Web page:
Do not rejoice when your enemy falls,
and let not your heart be glad when he stumbles,
lest the LORD see it and be displeased,
and turn away his anger from him.
Okay, not really. I am not a Dallas Cowboys fan. Truth be told, I have not followed professional football since Franco Harris caught the Immaculate Reception in 1972. (Google it if you have no idea what I am talking about.) Anyway, the point is that we live in a culture that can’t seem to help but lionize and demonize. We live in a culture that seems to require that in order to support our favorite team, we need to trash our least favorite team, or at least pummel them with snowballs.
The word of God warns against such animosity. In fact, here in Proverbs we are warned against being glad at the downfall of one who might even be our spiritual enemy. Why? Because vengeance is mine, says the LORD. He will repay. He will call all human beings to account. His judgment will be righteous. He will condemn the guilty and vindicate the righteous. God is so serious about the matter of our not taking pleasure in the downfall of our enemies that this Proverb actually includes something of a threat: lest the LORD see it and be displeased with you and perhaps even turn his anger away from your enemy, …and presumably toward you. There is no place for vengeance among the people of God.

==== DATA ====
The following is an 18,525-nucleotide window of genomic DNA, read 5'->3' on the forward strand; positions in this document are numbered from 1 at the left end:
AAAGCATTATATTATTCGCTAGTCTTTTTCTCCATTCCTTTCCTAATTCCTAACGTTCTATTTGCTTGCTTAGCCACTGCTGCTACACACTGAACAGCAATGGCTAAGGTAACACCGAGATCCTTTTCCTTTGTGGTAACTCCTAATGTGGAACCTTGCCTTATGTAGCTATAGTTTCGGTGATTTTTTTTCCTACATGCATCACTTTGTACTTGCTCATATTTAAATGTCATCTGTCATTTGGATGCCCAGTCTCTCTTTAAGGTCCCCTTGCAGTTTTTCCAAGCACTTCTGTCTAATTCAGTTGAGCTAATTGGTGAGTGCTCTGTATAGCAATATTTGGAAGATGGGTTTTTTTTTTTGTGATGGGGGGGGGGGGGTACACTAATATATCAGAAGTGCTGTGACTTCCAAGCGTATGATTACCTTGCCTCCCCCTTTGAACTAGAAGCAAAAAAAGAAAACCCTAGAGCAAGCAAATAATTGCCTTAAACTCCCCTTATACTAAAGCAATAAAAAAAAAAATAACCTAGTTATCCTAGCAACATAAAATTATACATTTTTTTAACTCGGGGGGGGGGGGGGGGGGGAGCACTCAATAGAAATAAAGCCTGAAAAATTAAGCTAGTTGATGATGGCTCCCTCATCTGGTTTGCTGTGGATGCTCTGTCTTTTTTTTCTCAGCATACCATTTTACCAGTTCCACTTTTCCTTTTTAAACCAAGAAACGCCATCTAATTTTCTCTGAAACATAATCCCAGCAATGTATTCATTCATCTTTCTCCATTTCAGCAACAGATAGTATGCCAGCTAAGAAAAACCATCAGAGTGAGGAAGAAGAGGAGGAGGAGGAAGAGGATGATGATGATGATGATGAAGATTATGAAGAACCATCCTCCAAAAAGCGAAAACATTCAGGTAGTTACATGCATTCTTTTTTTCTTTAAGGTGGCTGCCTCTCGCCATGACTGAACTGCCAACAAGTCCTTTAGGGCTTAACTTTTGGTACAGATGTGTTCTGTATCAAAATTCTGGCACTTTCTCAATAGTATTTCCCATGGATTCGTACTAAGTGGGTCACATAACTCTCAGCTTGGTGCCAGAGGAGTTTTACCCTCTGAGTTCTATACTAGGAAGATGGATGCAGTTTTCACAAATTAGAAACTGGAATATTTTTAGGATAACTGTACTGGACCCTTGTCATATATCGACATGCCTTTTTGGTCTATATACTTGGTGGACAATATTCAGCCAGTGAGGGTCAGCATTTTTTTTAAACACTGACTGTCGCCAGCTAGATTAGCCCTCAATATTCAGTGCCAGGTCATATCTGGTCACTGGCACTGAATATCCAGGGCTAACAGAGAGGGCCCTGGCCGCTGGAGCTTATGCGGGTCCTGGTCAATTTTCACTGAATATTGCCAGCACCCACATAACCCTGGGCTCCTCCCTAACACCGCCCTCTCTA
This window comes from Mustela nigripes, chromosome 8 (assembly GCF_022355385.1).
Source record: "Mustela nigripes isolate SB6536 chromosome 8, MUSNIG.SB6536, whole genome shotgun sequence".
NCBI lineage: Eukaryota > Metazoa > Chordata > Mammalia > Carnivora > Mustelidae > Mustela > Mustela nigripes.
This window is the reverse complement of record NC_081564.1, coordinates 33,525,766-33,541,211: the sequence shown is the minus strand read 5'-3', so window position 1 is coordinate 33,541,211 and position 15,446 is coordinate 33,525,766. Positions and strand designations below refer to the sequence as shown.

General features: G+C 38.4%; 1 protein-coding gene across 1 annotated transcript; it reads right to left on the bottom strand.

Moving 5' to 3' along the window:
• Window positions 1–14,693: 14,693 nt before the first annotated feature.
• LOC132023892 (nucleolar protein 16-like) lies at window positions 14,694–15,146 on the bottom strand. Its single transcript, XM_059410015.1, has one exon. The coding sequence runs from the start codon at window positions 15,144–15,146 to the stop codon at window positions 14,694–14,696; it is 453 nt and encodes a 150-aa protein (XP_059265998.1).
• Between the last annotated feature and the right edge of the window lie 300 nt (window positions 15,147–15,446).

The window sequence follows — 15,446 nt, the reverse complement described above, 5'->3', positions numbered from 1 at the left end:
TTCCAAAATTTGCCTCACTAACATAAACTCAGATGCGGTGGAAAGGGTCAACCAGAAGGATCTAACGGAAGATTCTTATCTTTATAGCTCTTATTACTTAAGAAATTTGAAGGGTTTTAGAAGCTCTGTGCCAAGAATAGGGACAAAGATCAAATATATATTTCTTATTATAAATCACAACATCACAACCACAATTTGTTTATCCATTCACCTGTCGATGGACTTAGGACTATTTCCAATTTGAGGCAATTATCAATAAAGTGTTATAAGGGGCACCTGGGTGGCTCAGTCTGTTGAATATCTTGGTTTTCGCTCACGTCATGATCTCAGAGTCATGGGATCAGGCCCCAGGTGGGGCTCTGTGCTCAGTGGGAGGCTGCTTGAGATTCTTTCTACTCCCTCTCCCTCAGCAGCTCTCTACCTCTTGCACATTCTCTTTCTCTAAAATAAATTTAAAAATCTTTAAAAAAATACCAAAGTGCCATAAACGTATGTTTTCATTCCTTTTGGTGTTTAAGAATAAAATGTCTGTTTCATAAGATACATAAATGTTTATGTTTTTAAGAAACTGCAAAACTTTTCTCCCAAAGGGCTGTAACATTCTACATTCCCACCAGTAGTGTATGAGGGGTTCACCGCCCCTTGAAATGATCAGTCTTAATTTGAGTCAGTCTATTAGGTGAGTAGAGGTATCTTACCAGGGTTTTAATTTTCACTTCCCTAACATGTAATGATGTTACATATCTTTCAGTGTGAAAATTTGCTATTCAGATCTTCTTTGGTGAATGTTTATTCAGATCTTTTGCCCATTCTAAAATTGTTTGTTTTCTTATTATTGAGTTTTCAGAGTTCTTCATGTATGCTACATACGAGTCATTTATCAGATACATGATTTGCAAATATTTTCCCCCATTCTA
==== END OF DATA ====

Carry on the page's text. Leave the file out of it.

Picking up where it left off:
If this were true during Old Covenant times; how much more now in the Gospel Age? Love your enemies, pray for those who persecute you. Forgive them, for they know not what they do. What is the mystery of the gospel as Paul reveals it in the book of Ephesians? That God has brought near into the family of God Gentiles who had been his enemies.
Give this some serious thought. Who do you identify as being an enemy of the faith today? Who do you mark as one who stands opposed to the cause of Christ? Is it a political leader, an entertainer, a wealthy business owner, a neighbor? Guard your heart. Do not wish for that person’s demise; rather pray for that person’s redemption. God is in the business of turning enemies into friends. Case in point: when we were yet sinners, Christ died for us.
© 2022 Tenth Presbyterian Church.
Permissions: You are permitted and encouraged to reproduce and distribute this material in its entirety or in unaltered excerpts, as long as you do not charge a fee. For Internet posting, please use only unaltered excerpts (not the content in its entirety) and provide a hyperlink to this page. Any exceptions to the above must be approved by Tenth Presbyterian Church.
Please include the following statement on any distributed copy: By Dan Kunkle. © 2022 Tenth Presbyterian Church. Website: tenth.org